You know how they release a bunch of movies in January that you had no idea even existed? Restaurant news in Chicago is like that in January, too— the big ones all opened at the end of the year, now it's time for quirky little ones. Will they be surprise hits or duds quickly swept under the rug? Who knows! First up, the Trib reports that we're going to get a restaurant from the biggest chef in Peru, Gaston Acurio. "Biggest chef in Peru" may not sound that great an accomplishment but Acurio's main restaurant, Astrid y Gaston, is on the World's 50 Best Restaurants List and he has a 32-restaurant empire, so it's time to get excited about authentically done, high end Peruvian. Look for Tanta, the third location of a concept also in Lima and Barcelona, at 118 W. Grand this spring. [Tribune]
Last year, Men's Health anointed the Cheesecake Factory's Bistro Shrimp Pasta, a carb-y tangle of pasta and crispy shrimp awash in cream sauce, America's most gut-bustingly disgusting meal. Now the Center for Science in the Public Interest named it to their list of Xtreme Eating “dis-honorees” — they estimate that the sodium-soaked batter platter is 3,120 calories. That's three Olive Garden lasagnas! Also on CSPI's black list: Johnny Rocket's bacon-cheddar double burger, IHOP's country-fried steak 'n eggs, and Maggiano's veal porterhouse. But if their goal is outrage, they're x-tremely misguided.
In the rush of openings at the tail end of last year was one that got a bit overlooked, but that we made a note to pay more attention to after the new year. It's the tavern opened by the 124-year-old Chicago wine and liquor distributor House of Glunz— or maybe reopened is the proper term, since it was a tavern from the late 19th century until Prohibition. The space spent decades as a storage room and then, from the 1970s, as a room for tastings and the like, much of its original German decor "preserved" under 70s wooden paneling. Christopher Donovan, great-grandson of founder Louis Glunz, restored the room with both original fixtures and others from other historic Chicago restaurants including the Berghoff and the Red Star Inn, making it a virtual museum of Chicago restaurant history. He and his mother Barbara, who run the business today, also brought in Allen Sternwiler (The Butcher & Burger) to create a menu which pays homage in a contemporary way to House of Glunz's combined heritage of German, French, and classic American food. We spoke with Christopher about the resurrection of The Glunz Tavern, while our man Huge Galdones took some pictures of both food and atmosphere. Check out both the interview and the slideshow below.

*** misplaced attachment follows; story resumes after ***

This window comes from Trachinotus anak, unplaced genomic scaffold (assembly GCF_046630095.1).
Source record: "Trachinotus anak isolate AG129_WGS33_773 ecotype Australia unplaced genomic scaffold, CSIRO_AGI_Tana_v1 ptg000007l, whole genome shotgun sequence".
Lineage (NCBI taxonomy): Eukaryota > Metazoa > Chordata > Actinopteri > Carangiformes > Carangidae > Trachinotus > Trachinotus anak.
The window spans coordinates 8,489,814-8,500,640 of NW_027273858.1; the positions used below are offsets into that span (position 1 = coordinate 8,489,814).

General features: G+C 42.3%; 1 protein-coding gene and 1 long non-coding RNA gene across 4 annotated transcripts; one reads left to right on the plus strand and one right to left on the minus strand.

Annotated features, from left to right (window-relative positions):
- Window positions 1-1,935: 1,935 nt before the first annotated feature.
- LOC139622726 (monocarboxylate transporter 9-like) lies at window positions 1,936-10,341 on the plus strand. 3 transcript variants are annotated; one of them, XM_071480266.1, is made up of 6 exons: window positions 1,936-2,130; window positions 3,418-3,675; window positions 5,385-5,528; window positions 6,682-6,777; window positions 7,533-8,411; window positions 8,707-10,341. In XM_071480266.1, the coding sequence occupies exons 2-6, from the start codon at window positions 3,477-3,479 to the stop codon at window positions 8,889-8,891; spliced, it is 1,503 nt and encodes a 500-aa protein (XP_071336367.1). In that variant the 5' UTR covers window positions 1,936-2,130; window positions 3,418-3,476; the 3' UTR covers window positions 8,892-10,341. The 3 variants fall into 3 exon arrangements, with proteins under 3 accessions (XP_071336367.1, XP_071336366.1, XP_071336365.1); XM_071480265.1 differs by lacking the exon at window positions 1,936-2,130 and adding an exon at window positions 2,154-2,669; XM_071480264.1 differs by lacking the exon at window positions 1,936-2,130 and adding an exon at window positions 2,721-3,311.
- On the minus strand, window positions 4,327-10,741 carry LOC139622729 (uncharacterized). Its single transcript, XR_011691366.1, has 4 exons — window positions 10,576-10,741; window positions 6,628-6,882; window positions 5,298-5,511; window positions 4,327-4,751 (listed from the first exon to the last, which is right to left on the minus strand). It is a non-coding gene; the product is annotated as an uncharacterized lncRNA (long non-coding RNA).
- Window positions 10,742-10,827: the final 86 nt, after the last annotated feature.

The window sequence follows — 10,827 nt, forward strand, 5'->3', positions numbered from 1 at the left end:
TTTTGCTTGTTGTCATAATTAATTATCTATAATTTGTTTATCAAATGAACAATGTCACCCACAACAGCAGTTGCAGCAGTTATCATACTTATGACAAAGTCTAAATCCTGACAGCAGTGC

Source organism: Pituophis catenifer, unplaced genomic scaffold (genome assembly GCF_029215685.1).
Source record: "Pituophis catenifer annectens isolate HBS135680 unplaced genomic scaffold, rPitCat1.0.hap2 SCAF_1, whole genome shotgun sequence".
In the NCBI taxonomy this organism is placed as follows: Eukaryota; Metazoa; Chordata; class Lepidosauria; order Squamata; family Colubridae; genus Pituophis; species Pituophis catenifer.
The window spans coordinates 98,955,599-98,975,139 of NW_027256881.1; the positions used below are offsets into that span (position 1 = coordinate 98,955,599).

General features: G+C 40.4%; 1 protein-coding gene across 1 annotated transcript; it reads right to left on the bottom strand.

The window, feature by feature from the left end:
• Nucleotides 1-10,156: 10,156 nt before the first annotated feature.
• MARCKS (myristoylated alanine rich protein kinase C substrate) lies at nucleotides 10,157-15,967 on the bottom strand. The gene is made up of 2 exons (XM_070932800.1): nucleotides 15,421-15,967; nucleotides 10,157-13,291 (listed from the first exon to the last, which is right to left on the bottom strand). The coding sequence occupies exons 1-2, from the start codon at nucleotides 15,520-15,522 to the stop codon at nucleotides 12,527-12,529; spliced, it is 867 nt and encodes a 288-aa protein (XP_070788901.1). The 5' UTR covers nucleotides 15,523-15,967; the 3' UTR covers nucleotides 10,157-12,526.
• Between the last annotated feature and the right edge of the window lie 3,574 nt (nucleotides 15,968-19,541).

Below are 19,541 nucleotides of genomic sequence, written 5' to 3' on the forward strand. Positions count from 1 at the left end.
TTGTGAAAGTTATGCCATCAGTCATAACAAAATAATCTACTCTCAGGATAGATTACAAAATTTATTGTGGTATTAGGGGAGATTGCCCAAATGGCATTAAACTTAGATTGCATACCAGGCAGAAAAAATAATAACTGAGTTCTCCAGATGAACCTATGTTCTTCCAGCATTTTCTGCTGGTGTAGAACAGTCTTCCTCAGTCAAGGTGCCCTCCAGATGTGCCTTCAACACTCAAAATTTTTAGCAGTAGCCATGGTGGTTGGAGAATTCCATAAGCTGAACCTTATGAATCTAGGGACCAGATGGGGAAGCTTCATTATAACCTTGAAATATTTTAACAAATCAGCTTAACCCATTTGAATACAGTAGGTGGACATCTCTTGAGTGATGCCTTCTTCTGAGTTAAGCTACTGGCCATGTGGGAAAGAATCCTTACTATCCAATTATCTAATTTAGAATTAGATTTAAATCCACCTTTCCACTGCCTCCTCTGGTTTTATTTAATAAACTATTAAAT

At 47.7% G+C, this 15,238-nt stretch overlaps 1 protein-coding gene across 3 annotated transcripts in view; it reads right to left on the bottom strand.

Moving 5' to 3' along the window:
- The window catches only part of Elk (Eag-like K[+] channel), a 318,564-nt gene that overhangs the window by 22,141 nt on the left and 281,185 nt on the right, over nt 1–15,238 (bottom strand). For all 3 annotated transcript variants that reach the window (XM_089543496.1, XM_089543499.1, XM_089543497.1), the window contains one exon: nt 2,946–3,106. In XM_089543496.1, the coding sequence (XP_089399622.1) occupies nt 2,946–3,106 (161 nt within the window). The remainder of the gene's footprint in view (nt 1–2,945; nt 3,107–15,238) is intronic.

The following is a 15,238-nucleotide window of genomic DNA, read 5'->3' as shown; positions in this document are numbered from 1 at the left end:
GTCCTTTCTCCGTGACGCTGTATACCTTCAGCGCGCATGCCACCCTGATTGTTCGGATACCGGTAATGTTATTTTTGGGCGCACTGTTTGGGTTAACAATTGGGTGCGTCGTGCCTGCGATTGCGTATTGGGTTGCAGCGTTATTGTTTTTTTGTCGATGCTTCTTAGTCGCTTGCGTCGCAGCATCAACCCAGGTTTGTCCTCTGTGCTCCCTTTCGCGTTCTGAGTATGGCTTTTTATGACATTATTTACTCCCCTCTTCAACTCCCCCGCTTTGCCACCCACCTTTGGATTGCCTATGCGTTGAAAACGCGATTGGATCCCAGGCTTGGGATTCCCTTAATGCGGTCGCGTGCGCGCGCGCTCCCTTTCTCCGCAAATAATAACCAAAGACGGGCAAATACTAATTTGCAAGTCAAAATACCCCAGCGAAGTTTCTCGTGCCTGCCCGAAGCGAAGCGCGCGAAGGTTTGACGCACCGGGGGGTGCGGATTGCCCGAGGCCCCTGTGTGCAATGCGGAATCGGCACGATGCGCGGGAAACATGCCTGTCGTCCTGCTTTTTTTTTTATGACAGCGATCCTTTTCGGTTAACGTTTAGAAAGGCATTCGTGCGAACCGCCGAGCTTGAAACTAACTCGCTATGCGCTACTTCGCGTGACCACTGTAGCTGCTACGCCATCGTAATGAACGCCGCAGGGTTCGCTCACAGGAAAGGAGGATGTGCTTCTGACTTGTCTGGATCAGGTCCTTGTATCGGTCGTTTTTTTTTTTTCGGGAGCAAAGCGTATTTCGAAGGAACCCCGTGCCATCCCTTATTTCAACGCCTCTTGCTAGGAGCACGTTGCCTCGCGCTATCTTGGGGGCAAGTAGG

Building out a great home bar is a long-game prospect: It takes time to prune a respectable collection of first-string spirits and mixing gear. But once you’re suited up with all the strapping English gins, malty genevers, chewy mezcals, and rare whiskeys your Ikea shelving unit can handle, what then? In the service of ambitious amateur cocktail savants everywhere, we asked a dozen bartenders to reveal the ingredients they trot out when a drink needs to go to the next level. Read on for alcoholic obscura and game-changing modifiers that will give even your simplest at-home highballs a pro-level boost.